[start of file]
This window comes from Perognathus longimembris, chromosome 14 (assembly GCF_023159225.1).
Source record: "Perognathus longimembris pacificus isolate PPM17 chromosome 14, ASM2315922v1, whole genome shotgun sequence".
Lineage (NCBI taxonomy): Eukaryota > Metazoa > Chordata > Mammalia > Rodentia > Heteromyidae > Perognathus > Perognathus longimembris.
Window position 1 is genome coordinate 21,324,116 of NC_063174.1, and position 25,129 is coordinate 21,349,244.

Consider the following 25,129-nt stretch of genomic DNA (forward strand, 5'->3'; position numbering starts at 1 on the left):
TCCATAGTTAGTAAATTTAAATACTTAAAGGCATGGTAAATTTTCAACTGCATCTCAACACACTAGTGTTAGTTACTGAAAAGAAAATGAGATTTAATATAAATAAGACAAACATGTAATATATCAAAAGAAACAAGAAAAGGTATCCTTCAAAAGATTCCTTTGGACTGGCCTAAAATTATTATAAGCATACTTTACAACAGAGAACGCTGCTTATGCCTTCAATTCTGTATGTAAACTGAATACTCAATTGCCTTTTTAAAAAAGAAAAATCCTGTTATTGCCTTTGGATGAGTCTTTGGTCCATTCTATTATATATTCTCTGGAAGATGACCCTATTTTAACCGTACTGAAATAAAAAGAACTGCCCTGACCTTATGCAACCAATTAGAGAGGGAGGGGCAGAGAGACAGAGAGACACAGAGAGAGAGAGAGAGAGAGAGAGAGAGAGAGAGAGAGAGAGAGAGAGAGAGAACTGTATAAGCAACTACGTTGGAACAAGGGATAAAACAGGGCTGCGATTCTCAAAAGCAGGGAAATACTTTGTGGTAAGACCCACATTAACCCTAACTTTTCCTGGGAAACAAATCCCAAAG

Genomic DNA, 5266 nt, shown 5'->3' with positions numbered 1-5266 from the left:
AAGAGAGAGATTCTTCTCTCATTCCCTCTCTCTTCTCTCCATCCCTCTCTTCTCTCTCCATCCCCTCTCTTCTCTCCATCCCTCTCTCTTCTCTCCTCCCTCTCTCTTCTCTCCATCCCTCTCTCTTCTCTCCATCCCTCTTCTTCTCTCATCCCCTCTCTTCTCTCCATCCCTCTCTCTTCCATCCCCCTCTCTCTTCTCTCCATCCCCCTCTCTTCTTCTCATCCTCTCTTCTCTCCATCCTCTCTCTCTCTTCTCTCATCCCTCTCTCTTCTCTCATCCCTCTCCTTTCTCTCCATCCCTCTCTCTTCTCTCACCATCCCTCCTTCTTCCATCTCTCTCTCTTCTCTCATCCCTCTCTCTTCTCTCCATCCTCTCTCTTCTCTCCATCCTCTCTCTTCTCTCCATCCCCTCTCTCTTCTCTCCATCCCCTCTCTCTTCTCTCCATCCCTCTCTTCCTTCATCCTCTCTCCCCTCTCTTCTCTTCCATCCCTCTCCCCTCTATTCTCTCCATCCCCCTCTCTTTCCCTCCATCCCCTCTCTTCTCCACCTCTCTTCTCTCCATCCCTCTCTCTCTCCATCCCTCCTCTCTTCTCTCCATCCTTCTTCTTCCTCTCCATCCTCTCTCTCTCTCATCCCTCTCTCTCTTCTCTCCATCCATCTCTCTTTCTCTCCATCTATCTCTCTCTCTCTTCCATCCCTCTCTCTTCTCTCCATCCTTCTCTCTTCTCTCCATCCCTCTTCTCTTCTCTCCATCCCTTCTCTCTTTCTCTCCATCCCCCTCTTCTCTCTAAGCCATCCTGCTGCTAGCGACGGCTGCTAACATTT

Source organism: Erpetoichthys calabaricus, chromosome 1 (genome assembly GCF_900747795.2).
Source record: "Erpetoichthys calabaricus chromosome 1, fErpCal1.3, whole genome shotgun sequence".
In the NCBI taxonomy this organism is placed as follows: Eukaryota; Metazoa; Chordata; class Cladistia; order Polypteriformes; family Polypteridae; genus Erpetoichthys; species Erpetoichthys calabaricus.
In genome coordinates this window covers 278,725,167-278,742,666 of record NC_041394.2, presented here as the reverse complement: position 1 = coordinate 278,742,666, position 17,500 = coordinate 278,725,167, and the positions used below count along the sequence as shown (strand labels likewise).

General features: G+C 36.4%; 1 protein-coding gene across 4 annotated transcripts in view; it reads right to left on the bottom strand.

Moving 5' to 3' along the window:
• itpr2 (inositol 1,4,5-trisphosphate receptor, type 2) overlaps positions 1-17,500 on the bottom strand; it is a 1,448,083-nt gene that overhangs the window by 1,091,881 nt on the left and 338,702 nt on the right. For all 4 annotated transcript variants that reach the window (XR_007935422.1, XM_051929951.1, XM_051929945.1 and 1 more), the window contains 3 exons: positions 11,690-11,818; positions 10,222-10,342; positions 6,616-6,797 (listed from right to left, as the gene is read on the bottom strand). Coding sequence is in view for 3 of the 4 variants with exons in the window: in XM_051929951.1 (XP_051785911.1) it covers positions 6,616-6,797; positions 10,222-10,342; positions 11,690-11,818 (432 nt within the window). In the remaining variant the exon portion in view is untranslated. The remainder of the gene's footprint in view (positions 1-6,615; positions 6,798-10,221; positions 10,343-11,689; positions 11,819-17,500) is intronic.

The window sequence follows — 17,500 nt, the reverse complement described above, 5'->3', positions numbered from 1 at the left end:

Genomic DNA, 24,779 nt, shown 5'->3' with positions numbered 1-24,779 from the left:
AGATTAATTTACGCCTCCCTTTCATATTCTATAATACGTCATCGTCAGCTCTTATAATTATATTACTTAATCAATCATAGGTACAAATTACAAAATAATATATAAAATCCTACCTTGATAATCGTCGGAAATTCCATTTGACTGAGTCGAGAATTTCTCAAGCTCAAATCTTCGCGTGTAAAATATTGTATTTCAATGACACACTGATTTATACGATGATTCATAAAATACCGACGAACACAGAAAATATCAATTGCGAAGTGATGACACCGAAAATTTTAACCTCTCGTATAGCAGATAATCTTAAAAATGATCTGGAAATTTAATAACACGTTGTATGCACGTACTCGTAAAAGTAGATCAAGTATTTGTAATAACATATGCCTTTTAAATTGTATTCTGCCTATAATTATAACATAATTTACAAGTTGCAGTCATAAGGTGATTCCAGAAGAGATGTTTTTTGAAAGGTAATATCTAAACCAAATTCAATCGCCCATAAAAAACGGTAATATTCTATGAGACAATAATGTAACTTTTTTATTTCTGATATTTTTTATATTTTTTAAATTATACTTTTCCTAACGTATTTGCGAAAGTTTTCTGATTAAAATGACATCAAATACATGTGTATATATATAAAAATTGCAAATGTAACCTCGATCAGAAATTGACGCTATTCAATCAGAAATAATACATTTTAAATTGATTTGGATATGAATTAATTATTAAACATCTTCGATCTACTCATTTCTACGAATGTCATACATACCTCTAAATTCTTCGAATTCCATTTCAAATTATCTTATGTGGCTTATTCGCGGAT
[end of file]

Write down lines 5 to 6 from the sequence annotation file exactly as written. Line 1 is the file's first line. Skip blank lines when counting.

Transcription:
Consider the following 25,129-nt stretch of genomic DNA (forward strand, 5'->3'; position numbering starts at 1 on the left):
TCCATAGTTAGTAAATTTAAATACTTAAAGGCATGGTAAATTTTCAACTGCATCTCAACACACTAGTGTTAGTTACTGAAAAGAAAATGAGATTTAATATAAATAAGACAAACATGTAATATATCAAAAGAAACAAGAAAAGGTATCCTTCAAAAGATTCCTTTGGACTGGCCTAAAATTATTATAAGCATACTTTACAACAGAGAACGCTGCTTATGCCTTCAATTCTGTATGTAAACTGAATACTCAATTGCCTTTTTAAAAAAGAAAAATCCTGTTATTGCCTTTGGATGAGTCTTTGGTCCATTCTATTATATATTCTCTGGAAGATGACCCTATTTTAACCGTACTGAAATAAAAAGAACTGCCCTGACCTTATGCAACCAATTAGAGAGGGAGGGGCAGAGAGACAGAGAGACACAGAGAGAGAGAGAGAGAGAGAGAGAGAGAGAGAGAGAGAGAGAGAGAGAGAGAACTGTATAAGCAACTACGTTGGAACAAGGGATAAAACAGGGCTGCGATTCTCAAAAGCAGGGAAATACTTTGTGGTAAGACCCACATTAACCCTAACTTTTCCTGGGAAACAAATCCCAAAG